(3) Prof Edward Chen also queried Prof Chan’s qualifications for not including a doctorate degree, and stated that he had rarely published articles in academic journals, and questioned his qualifications in comparison to the other Vice‑Presidents and Pro Vice‑Chancellors of the University.

(4) Prof CM Lo stated that Prof Chan was academically not up to the requisite standard and that his research achievements would compare unfavourably with those of an assistant professor. He also criticized Prof Chan for not showing sympathy towards him after he suffered injury on 28 July 2015.

(5) Mr Martin Liao said that he had made a search on “Google Scholar” and found that there were only four searches made on Prof Chan’s works in the past five years.

(6) Dr Rosanna Wong opined that the appointment of Prof Chan would only further divide the University.

12. On 30 September 2015, the Chairman of the Council issued a statement condemning Mr Fung’s action as a serious breach of the confidentiality of the discussions of the Council. The alleged breach of confidentiality by Mr Fung was tabled for consideration by the Council at its meeting on 27 October 2015. In the event, that item was adjourned in order to provide additional time for Mr Fung to respond.

13. It transpired that an audio recording of at least part of the 29 September 2015 Meeting had been made by an unidentified person (“the Unknown Person”) without the knowledge or consent of any other person present or the authority of the University. On 28 October 2015, an audio recording of part of the 29 September 2015 Meeting, featuring the speech of a Council member, Prof Arthur Li, concerning the Appointment Issue was broadcasted on one of the radio channels operated by the 1st defendant (viz Commercial Radio I). The recording was also accessible on the 1st defendant’s website at www.881903.com. A transcript of the recording was published on the Facebook page of the programme.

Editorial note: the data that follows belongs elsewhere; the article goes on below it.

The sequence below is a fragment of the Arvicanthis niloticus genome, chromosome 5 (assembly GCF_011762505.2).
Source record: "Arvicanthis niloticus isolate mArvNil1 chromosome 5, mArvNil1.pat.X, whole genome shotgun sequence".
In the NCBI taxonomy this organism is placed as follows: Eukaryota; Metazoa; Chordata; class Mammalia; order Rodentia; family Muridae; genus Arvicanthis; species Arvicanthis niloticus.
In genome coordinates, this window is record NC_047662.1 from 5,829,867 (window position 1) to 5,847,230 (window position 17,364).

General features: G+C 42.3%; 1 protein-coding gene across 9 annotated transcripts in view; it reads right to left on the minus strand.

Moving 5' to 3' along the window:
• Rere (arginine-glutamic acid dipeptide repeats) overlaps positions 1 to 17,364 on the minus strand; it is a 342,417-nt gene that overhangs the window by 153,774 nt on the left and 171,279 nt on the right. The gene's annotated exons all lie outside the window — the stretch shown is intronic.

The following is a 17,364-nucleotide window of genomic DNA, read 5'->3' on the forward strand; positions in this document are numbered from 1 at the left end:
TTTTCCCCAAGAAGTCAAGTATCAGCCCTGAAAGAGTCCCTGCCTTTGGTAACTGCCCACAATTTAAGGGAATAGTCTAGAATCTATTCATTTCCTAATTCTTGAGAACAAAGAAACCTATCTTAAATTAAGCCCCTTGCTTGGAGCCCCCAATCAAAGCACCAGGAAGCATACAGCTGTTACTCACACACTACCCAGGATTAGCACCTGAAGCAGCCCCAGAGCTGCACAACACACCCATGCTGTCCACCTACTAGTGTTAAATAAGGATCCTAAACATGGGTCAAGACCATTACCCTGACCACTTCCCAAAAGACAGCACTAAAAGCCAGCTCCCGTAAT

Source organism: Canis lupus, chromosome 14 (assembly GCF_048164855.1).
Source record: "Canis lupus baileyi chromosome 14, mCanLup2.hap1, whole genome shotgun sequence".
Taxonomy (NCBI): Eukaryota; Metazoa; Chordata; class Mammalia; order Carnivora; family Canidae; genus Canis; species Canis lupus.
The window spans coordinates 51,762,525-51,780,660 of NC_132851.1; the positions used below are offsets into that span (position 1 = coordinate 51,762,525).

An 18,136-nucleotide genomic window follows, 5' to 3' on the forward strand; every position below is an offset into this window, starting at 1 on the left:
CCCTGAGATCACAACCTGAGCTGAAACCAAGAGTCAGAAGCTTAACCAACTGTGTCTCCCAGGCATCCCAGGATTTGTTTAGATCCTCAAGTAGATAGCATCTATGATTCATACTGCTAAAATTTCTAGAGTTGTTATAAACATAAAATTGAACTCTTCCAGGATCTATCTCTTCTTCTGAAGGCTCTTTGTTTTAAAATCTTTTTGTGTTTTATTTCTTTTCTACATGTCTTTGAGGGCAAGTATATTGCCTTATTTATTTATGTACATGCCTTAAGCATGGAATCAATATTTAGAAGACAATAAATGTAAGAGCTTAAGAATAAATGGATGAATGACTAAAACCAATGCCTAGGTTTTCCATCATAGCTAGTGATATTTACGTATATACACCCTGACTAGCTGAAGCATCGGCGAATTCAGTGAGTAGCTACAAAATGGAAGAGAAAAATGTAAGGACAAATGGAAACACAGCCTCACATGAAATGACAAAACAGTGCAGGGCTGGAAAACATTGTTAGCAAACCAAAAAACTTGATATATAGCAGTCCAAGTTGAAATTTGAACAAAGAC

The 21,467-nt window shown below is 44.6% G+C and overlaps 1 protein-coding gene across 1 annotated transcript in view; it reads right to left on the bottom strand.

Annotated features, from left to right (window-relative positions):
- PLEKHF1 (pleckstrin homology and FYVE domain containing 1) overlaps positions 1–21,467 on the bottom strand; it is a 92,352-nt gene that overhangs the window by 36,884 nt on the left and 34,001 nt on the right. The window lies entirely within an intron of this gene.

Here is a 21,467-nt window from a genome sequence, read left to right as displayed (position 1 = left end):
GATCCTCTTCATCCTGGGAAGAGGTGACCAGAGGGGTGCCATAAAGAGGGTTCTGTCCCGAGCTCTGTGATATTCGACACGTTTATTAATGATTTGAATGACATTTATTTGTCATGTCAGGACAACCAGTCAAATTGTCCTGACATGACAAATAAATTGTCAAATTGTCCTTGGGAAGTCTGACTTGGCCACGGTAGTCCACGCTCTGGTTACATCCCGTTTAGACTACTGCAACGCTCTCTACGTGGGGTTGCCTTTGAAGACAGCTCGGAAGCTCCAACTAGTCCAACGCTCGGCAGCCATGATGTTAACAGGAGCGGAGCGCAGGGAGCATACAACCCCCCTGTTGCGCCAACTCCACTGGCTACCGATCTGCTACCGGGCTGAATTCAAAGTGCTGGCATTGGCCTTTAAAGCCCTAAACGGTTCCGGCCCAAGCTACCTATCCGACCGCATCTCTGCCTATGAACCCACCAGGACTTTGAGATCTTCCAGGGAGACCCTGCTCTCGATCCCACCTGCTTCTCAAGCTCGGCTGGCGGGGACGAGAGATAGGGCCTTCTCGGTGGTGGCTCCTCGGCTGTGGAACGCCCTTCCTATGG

14. Following this broadcast, solicitors who acted for the University wrote urgently to the 1st defendant asking for an undertaking to remove all audio recording of the 29 September 2015 Meeting from its website and to refrain from making any further disclosure of any audio recording of meetings of the Council.

15. Notwithstanding the solicitors’ letter, on 30 October 2015, the 1st defendant broadcasted in the same programme another audio recording of part of the 29 September 2015 Meeting on the Appointment Issue, featuring the speech of a second Council member, Ms Leonie Ki. The recording and a transcript of it also became accessible on the 1st defendant’s website and its Facebook page.

16. In the afternoon of the same day, the University applied ex parte to the Court of First Instance for and obtained from Deputy Judge Seagroatt an interim injunction against further disclosure. The originating summons formally commencing the...

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    • 21 May 2020
    ...that person, with amendment later if his identity becomes known: see University of Hong Kong v Hong Kong Commercial Broadcasting Co Ltd [2016] 4 HKLRD 113, per G Lam J at §§52-3. This procedure was designed only to alleviate the need to name a defendant where it was impossible to do so and ......
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    ...that person, with amendment later if his identity becomes known: see University of Hong Kong v Hong Kong Commercial Broadcasting Co Ltd [2016] 4 HKLRD 113, per G Lam J at §§52-3. This procedure was designed only to alleviate the need to name a defendant where it was impossible to do so and ......
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    ...16. In this respect, it must be noted that G Lam J in The University of Hong Kong v Hong Kong Commercial Broadcasting Co Ltd (No 2) [2016] 4 HKLRD 113 has upheld the Council’s confidentiality requirement and continued an injunction prohibiting the publication of any “leaked” information and......
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    ...16. In this respect, it must be noted that G Lam J in The University of Hong Kong v Hong Kong Commercial Broadcasting Co Ltd (No 2) [2016] 4 HKLRD 113 has upheld the Council’s confidentiality requirement and continued an injunction prohibiting the publication of any “leaked” information and......